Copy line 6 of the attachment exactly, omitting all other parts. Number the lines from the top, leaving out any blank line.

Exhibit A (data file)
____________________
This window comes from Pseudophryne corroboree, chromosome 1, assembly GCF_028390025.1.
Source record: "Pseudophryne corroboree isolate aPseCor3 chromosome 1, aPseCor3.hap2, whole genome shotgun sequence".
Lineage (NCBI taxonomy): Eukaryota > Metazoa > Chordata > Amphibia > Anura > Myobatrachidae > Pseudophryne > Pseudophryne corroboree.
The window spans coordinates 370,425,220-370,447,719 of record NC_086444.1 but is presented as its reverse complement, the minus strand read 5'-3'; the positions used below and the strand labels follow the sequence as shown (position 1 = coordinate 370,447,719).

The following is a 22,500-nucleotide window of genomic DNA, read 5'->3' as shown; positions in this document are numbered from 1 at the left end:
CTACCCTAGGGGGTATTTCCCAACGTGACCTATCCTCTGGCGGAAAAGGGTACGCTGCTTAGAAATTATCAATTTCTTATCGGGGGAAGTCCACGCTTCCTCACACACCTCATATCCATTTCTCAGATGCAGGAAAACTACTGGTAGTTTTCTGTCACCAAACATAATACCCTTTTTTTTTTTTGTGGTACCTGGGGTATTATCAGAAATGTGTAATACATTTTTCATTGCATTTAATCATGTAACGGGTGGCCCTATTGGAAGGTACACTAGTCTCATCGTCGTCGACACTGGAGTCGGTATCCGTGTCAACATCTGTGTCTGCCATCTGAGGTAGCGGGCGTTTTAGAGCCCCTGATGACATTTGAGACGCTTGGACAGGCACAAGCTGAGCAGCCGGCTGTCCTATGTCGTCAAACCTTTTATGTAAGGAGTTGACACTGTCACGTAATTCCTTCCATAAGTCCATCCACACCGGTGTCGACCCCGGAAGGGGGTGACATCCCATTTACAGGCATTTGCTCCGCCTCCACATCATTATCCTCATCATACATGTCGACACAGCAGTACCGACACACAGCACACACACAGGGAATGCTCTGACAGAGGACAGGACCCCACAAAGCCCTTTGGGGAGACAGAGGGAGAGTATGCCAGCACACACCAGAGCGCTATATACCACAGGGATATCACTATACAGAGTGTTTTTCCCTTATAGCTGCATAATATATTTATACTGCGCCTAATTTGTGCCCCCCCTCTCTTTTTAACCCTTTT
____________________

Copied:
CTACCCTAGGGGGTATTTCCCAACGTGACCTATCCTCTGGCGGAAAAGGGTACGCTGCTTAGAAATTATCAATTTCTTATCGGGGGAAGTCCACGCTTCCTCACACACCTCATATCCATTTCTCAGATGCAGGAAAACTACTGGTAGTTTTCTGTCACCAAACATAATACCCTTTTTTTTTTTTGTGGTACCTGGGGTATTATCAGAAATGTGTAATACATTTTTCATTGCATTTAATCATGTAACGGGTGGCCCTATTGGAAGGTACACTAGTCTCATCGTCGTCGACACTGGAGTCGGTATCCGTGTCAACATCTGTGTCTGCCATCTGAGGTAGCGGGCGTTTTAGAGCCCCTGATGACATTTGAGACGCTTGGACAGGCACAAGCTGAGCAGCCGGCTGTCCTATGTCGTCAAACCTTTTATGTAAGGAGTTGACACTGTCACGTAATTCCTTCCATAAGTCCATCCACACCGGTGTCGACCCCGGAAGGGGGTGACATCCCATTTACAGGCATTTGCTCCGCCTCCACATCATTATCCTCATCATACATGTCGACACAGCAGTACCGACACACAGCACACACACAGGGAATGCTCTGACAGAGGACAGGACCCCACAAAGCCCTTTGGGGAGACAGAGGGAGAGTATGCCAGCACACACCAGAGCGCTATATACCACAGGGATATCACTATACAGAGTGTTTTTCCCTTATAGCTGCATAATATATTTATACTGCGCCTAATTTGTGCCCCCCCTCTCTTTTTAACCCTTTT